- The Children of Abraham: Judaism, Christianity, Islam by F. E. Peters
- The Art of Hajj by Venetia Porter
- Rumi: Poet and Mystic, edited and translated by Reynold A. Nicholson
Points of View – developed by Deborah Amos, international correspondent, National Public Radio, to sample compelling personal narratives depicting individual experiences in contemporary Muslim-majority societies.
- In the Country of Men by Hisham Matar
- Dreams of Trespass by Fatima Mernissi
- Persepolis: The Story of a Childhood by Marjane Satrapi
- House of Stone by Anthony Shadid
- Broken Verses by Kamila Shamsie
These themes are described in greater depth on ALA's website.
In addition to 25 books, the Bookshelf includes a DVD containing a series of short videos on art and architecture (“Art Spots”), three films, and a one-year subscription to Oxford Islamic Studies Online.
- “Art Spots” – developed by D. Fairchild Ruggles, University of Illinois at Urbana-Champaign, to integrate Islamic art and architecture into library discussions and learning.
- Prince Among Slaves (directed by Andrea Kalin, produced by Unity Productions Foundation, 2007)
- Islamic Art: Mirror of the Invisible World (directed by Rob Gardner, produced by Unity Productions Foundation, 2011)
- Koran by Heart (directed by Greg Barker, produced by HBO documentary films, 2011)
- Oxford Islamic Studies Online
- Each awardee will receive a free subscription to Oxford Islamic Studies Online and its vast array of resources. For more information, consult the Frequently Asked Questions at www.oxfordislamicstudies.com/Public/faq.html.
The resources comprising the Bookshelf were recommended, reviewed, and selected by distinguished scholars in the fields of anthropology, world history, religious studies, interfaith dialogue, the history of art and architecture, and world literature, as well as interdisciplinary fields such as Middle East studies, Southeast Asian studies, African studies, and Islamic studies. Six public libraries hosted focus groups to review many of the titles, and all titles were reviewed by ALA members with extensive library programming experience.
Muslim Journeys Website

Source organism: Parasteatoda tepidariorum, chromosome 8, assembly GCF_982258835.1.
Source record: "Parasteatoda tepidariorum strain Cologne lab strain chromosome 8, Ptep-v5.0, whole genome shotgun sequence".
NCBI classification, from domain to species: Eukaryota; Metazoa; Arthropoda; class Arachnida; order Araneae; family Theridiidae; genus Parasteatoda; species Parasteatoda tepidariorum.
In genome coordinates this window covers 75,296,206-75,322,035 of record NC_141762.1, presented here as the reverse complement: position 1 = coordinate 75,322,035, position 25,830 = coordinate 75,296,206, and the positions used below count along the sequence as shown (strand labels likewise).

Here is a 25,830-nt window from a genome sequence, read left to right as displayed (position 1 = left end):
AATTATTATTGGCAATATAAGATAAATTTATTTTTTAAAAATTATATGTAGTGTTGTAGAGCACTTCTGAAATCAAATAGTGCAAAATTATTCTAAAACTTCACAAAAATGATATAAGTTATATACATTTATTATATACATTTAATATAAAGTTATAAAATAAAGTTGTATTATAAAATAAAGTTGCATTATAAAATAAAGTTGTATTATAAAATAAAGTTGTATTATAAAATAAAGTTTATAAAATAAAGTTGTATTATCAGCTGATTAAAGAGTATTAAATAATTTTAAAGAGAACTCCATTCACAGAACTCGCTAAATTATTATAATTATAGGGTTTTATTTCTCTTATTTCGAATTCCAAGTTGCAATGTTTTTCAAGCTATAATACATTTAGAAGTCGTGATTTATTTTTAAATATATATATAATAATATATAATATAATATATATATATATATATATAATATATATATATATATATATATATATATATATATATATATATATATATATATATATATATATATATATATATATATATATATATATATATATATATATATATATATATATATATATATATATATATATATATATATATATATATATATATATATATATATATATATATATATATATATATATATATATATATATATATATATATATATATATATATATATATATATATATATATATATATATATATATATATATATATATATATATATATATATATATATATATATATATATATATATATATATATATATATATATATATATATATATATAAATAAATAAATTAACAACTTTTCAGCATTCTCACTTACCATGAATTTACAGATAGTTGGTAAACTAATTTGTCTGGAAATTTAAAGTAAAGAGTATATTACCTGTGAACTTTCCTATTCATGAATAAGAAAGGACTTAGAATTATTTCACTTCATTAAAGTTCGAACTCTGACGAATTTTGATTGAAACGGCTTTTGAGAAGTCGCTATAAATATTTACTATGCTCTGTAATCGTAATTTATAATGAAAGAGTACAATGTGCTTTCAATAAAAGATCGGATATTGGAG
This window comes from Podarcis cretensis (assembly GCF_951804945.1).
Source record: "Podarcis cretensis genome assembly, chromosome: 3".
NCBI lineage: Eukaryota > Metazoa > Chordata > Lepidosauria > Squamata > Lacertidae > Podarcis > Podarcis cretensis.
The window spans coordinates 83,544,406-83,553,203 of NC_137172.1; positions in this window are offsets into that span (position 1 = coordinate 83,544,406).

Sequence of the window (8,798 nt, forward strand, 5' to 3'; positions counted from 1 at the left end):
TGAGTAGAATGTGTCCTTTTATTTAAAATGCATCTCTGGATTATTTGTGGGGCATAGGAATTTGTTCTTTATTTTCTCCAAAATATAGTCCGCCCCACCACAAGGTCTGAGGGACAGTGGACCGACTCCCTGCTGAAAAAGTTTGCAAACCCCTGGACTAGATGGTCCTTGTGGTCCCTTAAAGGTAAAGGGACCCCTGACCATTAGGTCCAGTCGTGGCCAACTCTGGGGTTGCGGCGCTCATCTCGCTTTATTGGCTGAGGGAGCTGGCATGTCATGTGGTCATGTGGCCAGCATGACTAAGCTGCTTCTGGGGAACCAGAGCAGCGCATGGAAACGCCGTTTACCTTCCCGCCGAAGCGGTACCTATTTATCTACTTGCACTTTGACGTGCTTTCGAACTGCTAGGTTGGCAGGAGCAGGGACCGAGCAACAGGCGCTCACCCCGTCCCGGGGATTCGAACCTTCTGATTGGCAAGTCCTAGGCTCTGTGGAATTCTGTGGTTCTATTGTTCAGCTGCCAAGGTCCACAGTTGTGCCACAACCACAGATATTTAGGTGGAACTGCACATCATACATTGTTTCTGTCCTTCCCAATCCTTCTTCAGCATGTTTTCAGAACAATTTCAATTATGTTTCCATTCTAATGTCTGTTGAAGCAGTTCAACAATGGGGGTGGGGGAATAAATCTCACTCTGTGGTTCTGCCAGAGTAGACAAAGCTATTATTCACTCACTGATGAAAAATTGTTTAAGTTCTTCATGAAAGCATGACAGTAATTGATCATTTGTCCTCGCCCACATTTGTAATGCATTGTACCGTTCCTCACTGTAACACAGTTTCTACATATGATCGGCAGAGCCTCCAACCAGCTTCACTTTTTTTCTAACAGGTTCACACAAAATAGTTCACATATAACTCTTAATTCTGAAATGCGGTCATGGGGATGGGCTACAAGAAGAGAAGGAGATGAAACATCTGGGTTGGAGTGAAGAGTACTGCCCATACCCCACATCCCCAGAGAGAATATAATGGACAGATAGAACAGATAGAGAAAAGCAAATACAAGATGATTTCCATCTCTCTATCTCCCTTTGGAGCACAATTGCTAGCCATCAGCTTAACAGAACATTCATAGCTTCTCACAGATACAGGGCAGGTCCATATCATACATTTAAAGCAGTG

Just before libraries receive their Bookshelves January 2013, NEH will launch a companion website with readers’ guides to each of the books, thematic essays, interviews with scholars and authors, specially commissioned videos on Islamic art, links to relevant websites, recommendations for further reading, and additional sources in print, image, sound, and video formats. The website is being developed through a partnership between two prestigious academic centers at George Mason University -- the Ali Vural Ak Center for Global Islamic Studies and the Roy Rosenzweig Center for History and New Media.
The site will also include tools and tips for non-library organizations—faith-based or interfaith groups, civic organizations, book clubs, and others—to organize and host their own reading and discussion programs.
Library and community programs
In return for receiving a Bookshelf, libraries are required to organize programs that introduce the books and the Muslim Journeys themes to the library’s patrons and the broader community. Successful applicants will receive their Muslim Journeys collections in January 2013, and programs will take place between January 14, 2013, and December 31, 2013. In addition to the books, films, and other resources listed above, libraries will also receive supplementary materials for program promotion, including bookplates, bookmarks, and posters.
Very soon after distribution of the Bookshelves, NEH plans to announce support for additional programs that engage public audiences in discussions based on these materials. The shape of these programs is still to be determined.
Support for the development and distribution of the Muslim Journeys Bookshelf was provided by a grant from the Carnegie Corporation of New York, with additional support for the arts and media components from the Doris Duke Foundation for Islamic Art.